• KW CULPM1.TG (Boost HX): Same 2mm^(2) die as the 3030 version. Also slightly higher max output due to larger thermal pad.

The above emitters are also available in colored Red, Yellow/Amber, Green, and Blue versions.

View this page for more clarification on Oslon naming schemes, as flashlight manufacturers and hobbyists use a variety of names.


  • GT-FC40: 7070, 12V. A large domeless LED with 16 dies, the FC40 is very high-CRI (95+, Ra9080) that produces 4000+ lumens when driven hard, and is relatively throwy compared to domed XHP70. Available in a range of color temps including a super-warm 1800K. Looks like a waffle


Plesase note that these emitters are very new to flashlights, and while they seem to already be pretty popular, I do not know much about them. The naming schemes are pretty confusing. These LEDs seem capable of incredibly high outputs when pushed very hard, but these numbers may not be realistic in actual flashlights. Still, expect them to be very popular for powerhouse and hotrod flashlights.

3535 (3v):

  • SFS80: Comparable size to XP-L HI or CSLPM1, but much higher output; very bright (almost 2,000 lumens when pushed very hard), available in a 4000K 85 CRI version.
  • SFQ43: Supposedly even brighter, appears to be the successor to the above LED. Very green tint.

5050 (3v):

  • SFQ60: Very bright, about 3,000 lumens. Competes with Cree XHP50, but lower Vf.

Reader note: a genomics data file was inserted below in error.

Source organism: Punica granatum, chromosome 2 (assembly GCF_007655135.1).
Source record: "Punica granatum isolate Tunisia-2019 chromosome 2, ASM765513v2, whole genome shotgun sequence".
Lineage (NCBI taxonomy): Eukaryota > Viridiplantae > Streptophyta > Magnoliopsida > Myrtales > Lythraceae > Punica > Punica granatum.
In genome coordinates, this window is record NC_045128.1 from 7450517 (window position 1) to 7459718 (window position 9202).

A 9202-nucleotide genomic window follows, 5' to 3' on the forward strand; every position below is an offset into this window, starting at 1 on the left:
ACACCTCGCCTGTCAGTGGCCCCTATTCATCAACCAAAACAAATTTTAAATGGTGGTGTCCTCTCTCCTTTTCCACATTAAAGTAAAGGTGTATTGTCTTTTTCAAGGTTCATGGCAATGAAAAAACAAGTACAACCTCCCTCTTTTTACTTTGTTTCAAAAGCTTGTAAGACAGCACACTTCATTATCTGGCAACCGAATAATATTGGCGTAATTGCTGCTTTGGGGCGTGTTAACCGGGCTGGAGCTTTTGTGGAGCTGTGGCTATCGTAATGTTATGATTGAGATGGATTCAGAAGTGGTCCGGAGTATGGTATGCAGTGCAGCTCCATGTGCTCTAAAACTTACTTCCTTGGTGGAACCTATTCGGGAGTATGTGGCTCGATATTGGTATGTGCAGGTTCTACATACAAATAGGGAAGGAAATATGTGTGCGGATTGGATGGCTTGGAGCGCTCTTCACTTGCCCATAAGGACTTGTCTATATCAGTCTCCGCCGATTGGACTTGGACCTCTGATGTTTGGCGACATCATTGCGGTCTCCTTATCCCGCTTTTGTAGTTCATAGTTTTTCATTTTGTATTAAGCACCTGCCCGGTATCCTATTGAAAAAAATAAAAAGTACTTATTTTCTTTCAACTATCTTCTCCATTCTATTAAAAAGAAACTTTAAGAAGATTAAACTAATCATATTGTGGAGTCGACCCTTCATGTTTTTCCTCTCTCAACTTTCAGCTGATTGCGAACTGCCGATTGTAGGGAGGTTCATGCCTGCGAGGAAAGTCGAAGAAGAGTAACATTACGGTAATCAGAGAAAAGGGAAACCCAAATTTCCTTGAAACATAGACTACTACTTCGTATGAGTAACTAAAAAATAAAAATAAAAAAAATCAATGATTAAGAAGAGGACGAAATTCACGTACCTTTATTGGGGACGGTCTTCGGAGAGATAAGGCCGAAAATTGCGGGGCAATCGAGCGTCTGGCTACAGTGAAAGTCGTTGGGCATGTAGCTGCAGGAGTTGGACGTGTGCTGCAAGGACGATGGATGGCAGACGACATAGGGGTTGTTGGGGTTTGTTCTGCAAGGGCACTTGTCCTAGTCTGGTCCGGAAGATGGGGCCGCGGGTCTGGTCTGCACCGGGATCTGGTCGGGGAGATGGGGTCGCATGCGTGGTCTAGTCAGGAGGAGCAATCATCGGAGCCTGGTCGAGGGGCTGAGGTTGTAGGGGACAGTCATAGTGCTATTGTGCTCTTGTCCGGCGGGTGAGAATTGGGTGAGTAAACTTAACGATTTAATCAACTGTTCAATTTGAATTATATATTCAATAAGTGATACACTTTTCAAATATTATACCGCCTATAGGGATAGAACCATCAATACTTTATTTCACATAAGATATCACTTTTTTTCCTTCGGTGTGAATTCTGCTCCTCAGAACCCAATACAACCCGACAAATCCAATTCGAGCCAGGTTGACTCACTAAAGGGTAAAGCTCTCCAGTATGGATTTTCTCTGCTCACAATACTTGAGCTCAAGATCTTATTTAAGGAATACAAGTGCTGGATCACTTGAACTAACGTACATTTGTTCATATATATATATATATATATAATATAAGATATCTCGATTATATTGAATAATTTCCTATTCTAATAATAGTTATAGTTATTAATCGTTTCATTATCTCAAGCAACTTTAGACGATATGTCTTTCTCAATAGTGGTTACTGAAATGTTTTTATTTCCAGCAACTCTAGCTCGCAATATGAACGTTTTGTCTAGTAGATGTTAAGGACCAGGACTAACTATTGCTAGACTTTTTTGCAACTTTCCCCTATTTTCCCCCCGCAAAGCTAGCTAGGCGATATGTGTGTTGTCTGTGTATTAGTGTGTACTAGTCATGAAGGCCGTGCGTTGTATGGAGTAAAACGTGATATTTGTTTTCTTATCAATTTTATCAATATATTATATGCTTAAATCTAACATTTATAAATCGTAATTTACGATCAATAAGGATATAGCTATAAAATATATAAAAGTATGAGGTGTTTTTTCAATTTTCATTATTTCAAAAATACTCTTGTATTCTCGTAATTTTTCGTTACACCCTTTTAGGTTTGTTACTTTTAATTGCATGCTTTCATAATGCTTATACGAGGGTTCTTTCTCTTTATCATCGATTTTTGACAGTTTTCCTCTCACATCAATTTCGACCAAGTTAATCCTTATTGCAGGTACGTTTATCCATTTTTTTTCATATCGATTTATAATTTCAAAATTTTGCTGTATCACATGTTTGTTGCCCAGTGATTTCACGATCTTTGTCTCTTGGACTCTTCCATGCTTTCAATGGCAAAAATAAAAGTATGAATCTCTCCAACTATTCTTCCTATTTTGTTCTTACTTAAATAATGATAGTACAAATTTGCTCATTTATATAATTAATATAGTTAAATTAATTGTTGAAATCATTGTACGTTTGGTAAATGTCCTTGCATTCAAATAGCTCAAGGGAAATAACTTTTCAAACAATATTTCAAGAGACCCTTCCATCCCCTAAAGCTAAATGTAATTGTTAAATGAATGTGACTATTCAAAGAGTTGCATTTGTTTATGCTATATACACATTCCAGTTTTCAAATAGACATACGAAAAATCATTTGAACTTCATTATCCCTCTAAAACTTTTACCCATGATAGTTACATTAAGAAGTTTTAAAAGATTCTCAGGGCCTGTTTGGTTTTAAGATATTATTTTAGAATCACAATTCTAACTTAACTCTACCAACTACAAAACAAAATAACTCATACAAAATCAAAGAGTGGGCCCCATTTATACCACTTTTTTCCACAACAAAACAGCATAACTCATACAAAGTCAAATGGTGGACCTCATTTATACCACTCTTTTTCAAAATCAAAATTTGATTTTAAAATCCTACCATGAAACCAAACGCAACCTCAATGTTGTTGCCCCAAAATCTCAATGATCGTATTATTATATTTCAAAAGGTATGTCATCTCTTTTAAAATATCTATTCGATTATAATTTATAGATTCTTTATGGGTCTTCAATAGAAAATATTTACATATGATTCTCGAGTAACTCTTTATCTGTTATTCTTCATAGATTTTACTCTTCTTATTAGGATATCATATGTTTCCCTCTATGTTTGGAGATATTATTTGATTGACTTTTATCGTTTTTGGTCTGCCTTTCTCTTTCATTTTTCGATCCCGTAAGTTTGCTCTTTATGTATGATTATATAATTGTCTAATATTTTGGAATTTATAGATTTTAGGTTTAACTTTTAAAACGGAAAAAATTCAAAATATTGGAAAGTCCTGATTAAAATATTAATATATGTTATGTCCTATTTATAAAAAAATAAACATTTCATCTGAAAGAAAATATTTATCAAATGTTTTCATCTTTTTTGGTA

7070 (3v):

  • SFH55: Huge domeless LED with 16 dies, capable of well over 10,000 lumens when pushed hard enough. Cool white and greenish. Large flat surface is somewhat floody.
  • SFN55.2: Smaller 9-die surface, about the size of the Cree XHP70.2. Small and flat surface means it's pretty throwy, and is extremely bright at ~8,000 lumens. Combination of size and output places it between the XHP70.2 and the SBT90.2. Cool white with large color variation depending on power level, low-CRI, and greenish.
  • SFN60: Supposedly even brighter than SFN55.2, apparently the successor.
  • SFP55: Massive 25-die surface, claiming 22,000 lumens from a single 3v LED! No real testing or further information yet


3535 (3v):

  • LUXEON V2: It exists. Brighter than competing XP-G2/3, 70CRI and cool white.

4040 (3v):

  • LUXEON V: It also exists, I don't think anyone cares about it though. 70 CRI, cool or neutral white, very bright ~2,400 lumens. Can take being overdriven without lasting damage. Somewhat better efficiency than SST40. Probably no reason to think about this one when the new XM-L2 exists



  • Yinding "Round LED" - a flat LED with a circular (rather than sqaure) die, very bright and impressive throw that competes with Osram throwers. Round die allows for nice beam pattern, but terrible low-CRI greenish beam.


  • LatticePower P70 - 6v. Large flat LED that is throwy and very bright. About 6500K, up to 4k lumens when pushed hard. Used in Acebeam L35.


  • Yuji 5mm LED - Classic 5mm through-hole LED design. High-CRI, available in a variety of color temps.